While some of the world’s biggest car manufacturers have invested decades in trying to develop vehicles that drive themselves, obviously they are significantly behind Google. This internet giant recently announced that their self-driving fleet of vehicles has logged about 700,000 miles on public roads around the United States.
In the year 2012, they had been able to log about 300,000 miles on highways. However, since the goal of this project is to provide for a door to door automated chauffeur; their mileage is not as significant as the fact that they are working towards providing urban driving capabilities.
Highways versus Urban Driving
Highway driving is evidently simpler. With more consistent speeds, spacing and the fact that cars are typically the only thing on the road the process becomes rather predictable. On the other hand, urban driving consists of a variety of unpredictable factors such as pedestrians, stop signs, traffic, construction zones and thousands of low-probability situations that need to be taken into account.
Furthermore driving in the city involves catering to frequent lane changes, various speed limits and small shifts within the same lanes to dodge erratic bikers and pedestrians. Urban driving also involves communicating with other vehicles and their drivers with eye contact and gestures. These factors also bring a leading question in the minds of people – What happens in case of a traffic violation?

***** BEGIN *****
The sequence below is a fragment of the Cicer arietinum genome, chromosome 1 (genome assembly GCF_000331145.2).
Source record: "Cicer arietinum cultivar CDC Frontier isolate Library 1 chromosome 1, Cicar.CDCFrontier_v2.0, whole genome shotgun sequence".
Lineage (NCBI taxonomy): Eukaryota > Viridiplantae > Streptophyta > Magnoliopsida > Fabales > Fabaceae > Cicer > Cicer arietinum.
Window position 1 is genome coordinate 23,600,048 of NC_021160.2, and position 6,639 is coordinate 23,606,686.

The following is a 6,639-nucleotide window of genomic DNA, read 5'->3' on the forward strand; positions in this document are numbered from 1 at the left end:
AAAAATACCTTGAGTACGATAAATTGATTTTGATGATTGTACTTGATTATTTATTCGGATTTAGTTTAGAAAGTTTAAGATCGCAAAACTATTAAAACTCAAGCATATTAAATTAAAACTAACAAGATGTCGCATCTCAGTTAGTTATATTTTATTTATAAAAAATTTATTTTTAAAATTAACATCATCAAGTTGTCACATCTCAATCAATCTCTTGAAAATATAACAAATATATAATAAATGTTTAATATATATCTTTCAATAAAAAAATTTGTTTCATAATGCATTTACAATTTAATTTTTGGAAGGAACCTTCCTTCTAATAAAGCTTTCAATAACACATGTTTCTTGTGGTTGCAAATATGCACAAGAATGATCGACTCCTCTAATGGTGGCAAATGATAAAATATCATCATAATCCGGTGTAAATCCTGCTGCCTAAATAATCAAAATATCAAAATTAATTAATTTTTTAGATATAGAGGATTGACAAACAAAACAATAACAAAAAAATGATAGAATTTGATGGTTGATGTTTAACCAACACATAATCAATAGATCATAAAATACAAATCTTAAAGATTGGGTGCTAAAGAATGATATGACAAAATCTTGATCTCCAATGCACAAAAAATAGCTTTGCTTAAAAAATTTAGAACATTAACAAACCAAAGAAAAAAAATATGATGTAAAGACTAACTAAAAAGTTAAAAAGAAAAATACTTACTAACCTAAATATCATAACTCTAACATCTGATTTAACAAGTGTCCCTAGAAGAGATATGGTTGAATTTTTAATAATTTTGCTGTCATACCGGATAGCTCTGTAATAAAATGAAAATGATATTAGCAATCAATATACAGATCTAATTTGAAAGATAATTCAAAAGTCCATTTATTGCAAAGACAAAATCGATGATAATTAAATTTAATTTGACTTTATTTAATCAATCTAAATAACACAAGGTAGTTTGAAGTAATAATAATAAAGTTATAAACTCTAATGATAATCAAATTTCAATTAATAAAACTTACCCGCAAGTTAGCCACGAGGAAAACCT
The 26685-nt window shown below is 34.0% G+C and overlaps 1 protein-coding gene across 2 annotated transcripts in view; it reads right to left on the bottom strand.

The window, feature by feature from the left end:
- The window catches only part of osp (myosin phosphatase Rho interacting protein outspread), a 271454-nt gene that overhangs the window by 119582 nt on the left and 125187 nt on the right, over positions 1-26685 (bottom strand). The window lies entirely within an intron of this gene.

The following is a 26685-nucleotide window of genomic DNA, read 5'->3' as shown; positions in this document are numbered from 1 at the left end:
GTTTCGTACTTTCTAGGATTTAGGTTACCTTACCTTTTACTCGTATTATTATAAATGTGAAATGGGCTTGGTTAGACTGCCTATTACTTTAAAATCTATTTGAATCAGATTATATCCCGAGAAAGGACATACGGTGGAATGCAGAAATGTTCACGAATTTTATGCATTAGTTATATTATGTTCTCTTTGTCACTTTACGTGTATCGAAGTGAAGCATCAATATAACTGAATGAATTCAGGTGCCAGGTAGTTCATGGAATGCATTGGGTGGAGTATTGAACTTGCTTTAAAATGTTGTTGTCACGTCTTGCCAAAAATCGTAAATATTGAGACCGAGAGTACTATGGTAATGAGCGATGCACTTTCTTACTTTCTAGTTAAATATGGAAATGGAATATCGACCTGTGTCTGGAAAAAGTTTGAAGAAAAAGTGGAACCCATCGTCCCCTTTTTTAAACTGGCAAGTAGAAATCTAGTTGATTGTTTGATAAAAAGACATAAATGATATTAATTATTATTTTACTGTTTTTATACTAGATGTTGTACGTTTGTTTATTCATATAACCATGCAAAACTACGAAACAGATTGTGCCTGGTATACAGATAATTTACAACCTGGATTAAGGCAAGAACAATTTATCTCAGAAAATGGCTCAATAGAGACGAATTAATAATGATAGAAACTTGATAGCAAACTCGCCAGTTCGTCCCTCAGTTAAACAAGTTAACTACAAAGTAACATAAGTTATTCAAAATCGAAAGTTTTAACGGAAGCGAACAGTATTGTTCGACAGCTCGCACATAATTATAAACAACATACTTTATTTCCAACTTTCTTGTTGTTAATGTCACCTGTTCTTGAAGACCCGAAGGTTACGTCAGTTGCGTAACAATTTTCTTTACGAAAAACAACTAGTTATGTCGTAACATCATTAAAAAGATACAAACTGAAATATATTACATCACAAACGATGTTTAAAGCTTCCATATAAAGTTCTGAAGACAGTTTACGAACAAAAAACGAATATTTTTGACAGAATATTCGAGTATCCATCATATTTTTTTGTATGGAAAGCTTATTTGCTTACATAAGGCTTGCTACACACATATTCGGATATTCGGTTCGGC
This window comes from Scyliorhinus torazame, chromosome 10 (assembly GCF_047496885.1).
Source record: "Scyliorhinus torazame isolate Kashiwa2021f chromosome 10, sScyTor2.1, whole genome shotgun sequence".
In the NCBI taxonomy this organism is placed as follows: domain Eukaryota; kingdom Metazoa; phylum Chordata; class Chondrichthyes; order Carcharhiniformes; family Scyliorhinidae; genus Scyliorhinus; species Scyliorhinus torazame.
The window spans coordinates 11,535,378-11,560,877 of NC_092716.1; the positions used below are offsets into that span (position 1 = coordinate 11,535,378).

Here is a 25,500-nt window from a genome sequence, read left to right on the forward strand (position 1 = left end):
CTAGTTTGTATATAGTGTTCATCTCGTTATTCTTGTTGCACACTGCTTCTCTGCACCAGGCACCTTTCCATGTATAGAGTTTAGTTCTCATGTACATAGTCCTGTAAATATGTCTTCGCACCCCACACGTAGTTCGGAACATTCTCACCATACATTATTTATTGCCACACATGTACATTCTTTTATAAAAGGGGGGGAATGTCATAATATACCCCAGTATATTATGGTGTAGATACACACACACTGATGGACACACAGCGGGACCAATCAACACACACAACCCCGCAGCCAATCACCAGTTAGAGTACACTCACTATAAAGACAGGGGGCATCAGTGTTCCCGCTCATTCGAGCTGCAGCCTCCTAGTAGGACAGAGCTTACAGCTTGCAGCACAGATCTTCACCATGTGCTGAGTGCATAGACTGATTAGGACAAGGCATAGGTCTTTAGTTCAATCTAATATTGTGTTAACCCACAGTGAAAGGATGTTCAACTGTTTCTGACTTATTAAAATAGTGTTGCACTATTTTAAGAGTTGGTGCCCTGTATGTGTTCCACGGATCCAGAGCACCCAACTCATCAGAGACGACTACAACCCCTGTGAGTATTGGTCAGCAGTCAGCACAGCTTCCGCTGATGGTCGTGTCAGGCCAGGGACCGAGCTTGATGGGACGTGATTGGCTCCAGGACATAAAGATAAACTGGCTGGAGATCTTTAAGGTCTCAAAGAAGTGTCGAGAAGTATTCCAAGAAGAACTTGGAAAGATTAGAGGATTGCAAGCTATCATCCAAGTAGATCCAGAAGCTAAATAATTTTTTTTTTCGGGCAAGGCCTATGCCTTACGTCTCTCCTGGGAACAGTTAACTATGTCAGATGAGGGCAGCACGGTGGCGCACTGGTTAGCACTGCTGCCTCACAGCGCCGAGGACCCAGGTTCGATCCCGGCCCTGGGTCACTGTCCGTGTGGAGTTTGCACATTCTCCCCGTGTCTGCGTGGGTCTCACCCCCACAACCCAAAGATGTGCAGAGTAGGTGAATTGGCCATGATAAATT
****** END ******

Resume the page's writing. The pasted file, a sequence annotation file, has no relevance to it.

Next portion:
Who Gets Blamed – the Driver or the Vehicle?
As much as the whole deal sounds like something straight out of a science fiction novel, the “Jetsons” way of life is no longer a distant fantasy. However, the advent of this technology also raises a number of interesting legal questions about the future of driverless vehicles.
Google says that it is their objective to help people who cannot drive and also contribute to improved road safety. These cars will not have steering wheels, brake pedals or gas pedals. However, each one of them will come with two seats along with seatbelts, a start and stop button along with a GPS system. It has been estimated that as many as 230,000 driverless cars could be purchased the world over within the next 9 years.
Within the United States, four states included Florida have passed laws that explicitly permit autonomous, self-driving vehicles on public road. However, the law also states that a licensed human driver that is not under the influence is on the driver’s seat at all times.
It has also been suggested that if a self-driving car gets a parking ticket, it will be the car’s owner who will be held responsible regardless of whether the fault lies with the car or the owner. However, the issue becomes complicated when there are car injuries and death in an auto accident.
The fact that these vehicles will record data and video that will help reconstruct events and ensure that the blame is put on the right party, it is rather clear the traffic laws will have to significantly alter themselves to match up with new – age technologies.